Well, look, let me go back and say is, I have never -- from the time we went on our IPO, I have never used productivity per MD.
I think it's a terrible statistic I get laughed that because I said I can tell you our revenues, and I can tell you our MD, so I guess I could tell you what a revenue per MD is, but it's a meaningless number. I don't know why that it's we're a system, we're a company. And I'll tell you what our -- what we're really trying to do is produce a 30-plus margin right now. That's not even what we were hoping. We were hoping with the 25% margin. But we produce revenue throughout the system. And I don't have a target on that. I would ask you to just take our managing directors and divide it by whatever our trailing 12-months run rate is and you can have your own number. But I think the system provides leverage as our clients want to stay in contact with the system and look to stay in context. We're a huge feeder of that base of asset managers that we were talking about. And I think I look at it systematically and I really have never talked about a revenue per MD productivity number.
Our next question will come from Manan Gosalia with Morgan Stanley.
Hi, Ken. Hi, Joe, I know you said that M&A is in secular growth mode and you also said your pipelines are at record levels, which is pretty impressive just given the level of completions coming through. Is it too early here to get a read through into '22 because I'm sort of assuming that a majority of these deals in the pipeline should get completed by year-end?
We don't have -- I mean some of our pipeline is 2022, but it's really too early to get a read other than my gut feel, which is there is nothing that says assets won't continue to flow to the alternatives, they will continue to execute transactions, buy, sell, whatever.
So I expect 2022 to be a great year. But I don't have any unique crystal ball into that other than our pipeline is at all-time record highs and some of that will flow into 2022. But it's just my sense of where the secular growth of capital and what those people are going to do with their capital.
Okay. Great. And then maybe I just wanted to follow up on the comment on pretax margins. We're at record levels, you're well above 25% that you've been targeting in the past. Other than hiring, are there any areas you would want to invest in or any investments that you might want to accelerate here just given how strong the environment is right now?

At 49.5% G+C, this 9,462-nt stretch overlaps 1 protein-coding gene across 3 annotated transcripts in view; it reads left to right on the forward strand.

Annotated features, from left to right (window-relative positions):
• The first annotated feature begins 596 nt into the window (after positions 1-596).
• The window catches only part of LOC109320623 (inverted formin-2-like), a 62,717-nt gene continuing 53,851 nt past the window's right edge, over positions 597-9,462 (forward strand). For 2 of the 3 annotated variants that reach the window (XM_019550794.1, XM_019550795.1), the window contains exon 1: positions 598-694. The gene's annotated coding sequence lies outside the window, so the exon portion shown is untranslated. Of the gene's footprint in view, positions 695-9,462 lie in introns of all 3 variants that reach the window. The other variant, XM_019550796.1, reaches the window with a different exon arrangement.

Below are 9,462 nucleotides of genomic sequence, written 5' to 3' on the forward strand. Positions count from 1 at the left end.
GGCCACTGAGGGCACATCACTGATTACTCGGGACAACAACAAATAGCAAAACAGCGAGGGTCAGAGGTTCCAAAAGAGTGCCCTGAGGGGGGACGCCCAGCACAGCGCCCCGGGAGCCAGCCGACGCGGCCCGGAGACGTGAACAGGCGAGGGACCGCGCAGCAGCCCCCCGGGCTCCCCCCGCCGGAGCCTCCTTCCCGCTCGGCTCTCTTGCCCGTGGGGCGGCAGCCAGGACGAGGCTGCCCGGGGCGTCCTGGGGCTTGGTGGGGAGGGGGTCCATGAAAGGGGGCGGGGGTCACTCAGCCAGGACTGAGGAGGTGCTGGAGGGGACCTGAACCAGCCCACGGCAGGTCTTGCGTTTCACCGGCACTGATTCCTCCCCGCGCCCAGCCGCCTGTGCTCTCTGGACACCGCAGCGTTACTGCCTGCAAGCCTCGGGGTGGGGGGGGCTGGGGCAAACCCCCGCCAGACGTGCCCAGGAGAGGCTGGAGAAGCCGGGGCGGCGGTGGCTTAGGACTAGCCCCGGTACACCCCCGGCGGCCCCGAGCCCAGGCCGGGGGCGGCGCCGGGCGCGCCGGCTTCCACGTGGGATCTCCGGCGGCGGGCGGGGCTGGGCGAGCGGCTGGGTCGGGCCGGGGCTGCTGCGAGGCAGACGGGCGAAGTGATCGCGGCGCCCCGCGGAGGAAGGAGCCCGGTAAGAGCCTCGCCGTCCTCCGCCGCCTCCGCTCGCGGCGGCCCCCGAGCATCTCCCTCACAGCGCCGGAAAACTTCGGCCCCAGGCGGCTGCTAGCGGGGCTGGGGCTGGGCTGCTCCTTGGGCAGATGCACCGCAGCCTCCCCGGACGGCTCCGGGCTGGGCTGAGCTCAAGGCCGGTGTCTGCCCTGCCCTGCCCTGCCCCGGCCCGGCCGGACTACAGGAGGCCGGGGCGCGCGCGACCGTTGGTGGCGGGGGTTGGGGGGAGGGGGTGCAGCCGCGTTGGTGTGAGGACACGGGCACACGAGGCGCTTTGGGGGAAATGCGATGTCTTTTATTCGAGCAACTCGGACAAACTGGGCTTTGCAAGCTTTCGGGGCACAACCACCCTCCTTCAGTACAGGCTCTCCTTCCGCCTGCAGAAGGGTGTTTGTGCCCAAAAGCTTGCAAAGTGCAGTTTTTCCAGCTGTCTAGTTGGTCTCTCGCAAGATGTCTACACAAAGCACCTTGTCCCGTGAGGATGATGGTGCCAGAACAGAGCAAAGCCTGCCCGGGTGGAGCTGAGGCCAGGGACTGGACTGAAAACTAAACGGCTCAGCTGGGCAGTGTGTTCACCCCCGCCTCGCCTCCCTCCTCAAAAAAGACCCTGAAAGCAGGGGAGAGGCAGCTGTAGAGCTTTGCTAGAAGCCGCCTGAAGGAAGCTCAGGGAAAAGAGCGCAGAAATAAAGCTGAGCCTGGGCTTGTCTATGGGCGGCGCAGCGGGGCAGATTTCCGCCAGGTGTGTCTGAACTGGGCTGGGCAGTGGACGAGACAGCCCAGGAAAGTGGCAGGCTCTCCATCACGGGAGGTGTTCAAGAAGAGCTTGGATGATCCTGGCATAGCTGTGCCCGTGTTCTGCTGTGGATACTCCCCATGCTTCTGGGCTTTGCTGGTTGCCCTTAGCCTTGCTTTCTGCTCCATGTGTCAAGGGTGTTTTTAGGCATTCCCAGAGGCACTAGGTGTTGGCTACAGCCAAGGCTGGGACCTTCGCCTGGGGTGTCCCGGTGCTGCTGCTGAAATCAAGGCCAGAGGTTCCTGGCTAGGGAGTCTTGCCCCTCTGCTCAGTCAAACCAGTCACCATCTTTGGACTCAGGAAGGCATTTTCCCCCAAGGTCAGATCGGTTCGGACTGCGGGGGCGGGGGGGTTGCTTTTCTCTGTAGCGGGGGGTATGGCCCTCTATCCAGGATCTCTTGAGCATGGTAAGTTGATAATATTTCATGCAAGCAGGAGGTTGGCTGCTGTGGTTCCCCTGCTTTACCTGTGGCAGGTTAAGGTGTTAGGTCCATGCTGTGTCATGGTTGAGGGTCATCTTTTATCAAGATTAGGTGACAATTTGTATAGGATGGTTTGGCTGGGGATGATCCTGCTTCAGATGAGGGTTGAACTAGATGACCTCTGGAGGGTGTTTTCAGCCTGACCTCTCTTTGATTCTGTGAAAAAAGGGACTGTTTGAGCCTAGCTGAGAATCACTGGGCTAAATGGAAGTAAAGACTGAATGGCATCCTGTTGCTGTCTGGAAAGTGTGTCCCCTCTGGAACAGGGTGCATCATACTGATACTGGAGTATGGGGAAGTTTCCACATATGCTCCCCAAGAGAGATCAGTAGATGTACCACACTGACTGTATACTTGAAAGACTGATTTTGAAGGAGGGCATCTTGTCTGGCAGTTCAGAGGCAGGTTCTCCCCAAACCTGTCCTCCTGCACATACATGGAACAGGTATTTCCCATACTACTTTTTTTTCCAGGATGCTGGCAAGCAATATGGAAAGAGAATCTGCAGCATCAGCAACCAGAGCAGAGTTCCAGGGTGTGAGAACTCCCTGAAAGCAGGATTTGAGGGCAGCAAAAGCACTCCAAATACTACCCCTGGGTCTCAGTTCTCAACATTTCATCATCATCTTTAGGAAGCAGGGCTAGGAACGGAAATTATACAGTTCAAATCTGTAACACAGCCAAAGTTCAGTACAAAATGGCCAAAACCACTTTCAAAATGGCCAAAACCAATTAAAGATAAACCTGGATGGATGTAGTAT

I think it would be all around hiring and coverage. It would be all normal course of business, I think. A little -- we put some money into distribution, which was kind of a new -- but I don't think that has more leverage on it than -- so we're not going to have to hire too many more people in there. But I think it would just be general coverage, general banker hiring.
Our next question will come from Michael Brown with KBW.
So in your presentation, I saw that comment that the capital markets advisory has seen a record first half. Obviously, 2020 had a really strong second half.
So when we think about that comparable period? Is it possible for that business to be above 2020? I understand it's a smaller piece of the revenues, but clearly an area that you are investing in. And I guess the stock regulatory environment can certainly impact how things play out from here. But based on what you know today, just kind of interested in your thoughts on how that could play out for the rest of the year.
Yes, I would hope so. I would hope it would be a bit larger. We had hired that team, and they really just started with us some of the new team September of last year, so they didn't have a long lead time coming into the fourth quarter. That and the fact that a lot of the pipes and some of the capital markets around SPAC transactions were pushed out. There were a lot of transactions that were pushed out of this quarter and probably will happen in the back half of the year.
So again, I suspect it will be very strong back half of the year for capital markets.
Okay. And a follow-up on your comment earlier.
You mentioned war on talent.
We’re out on lines across Wall Street and [technical difficulty].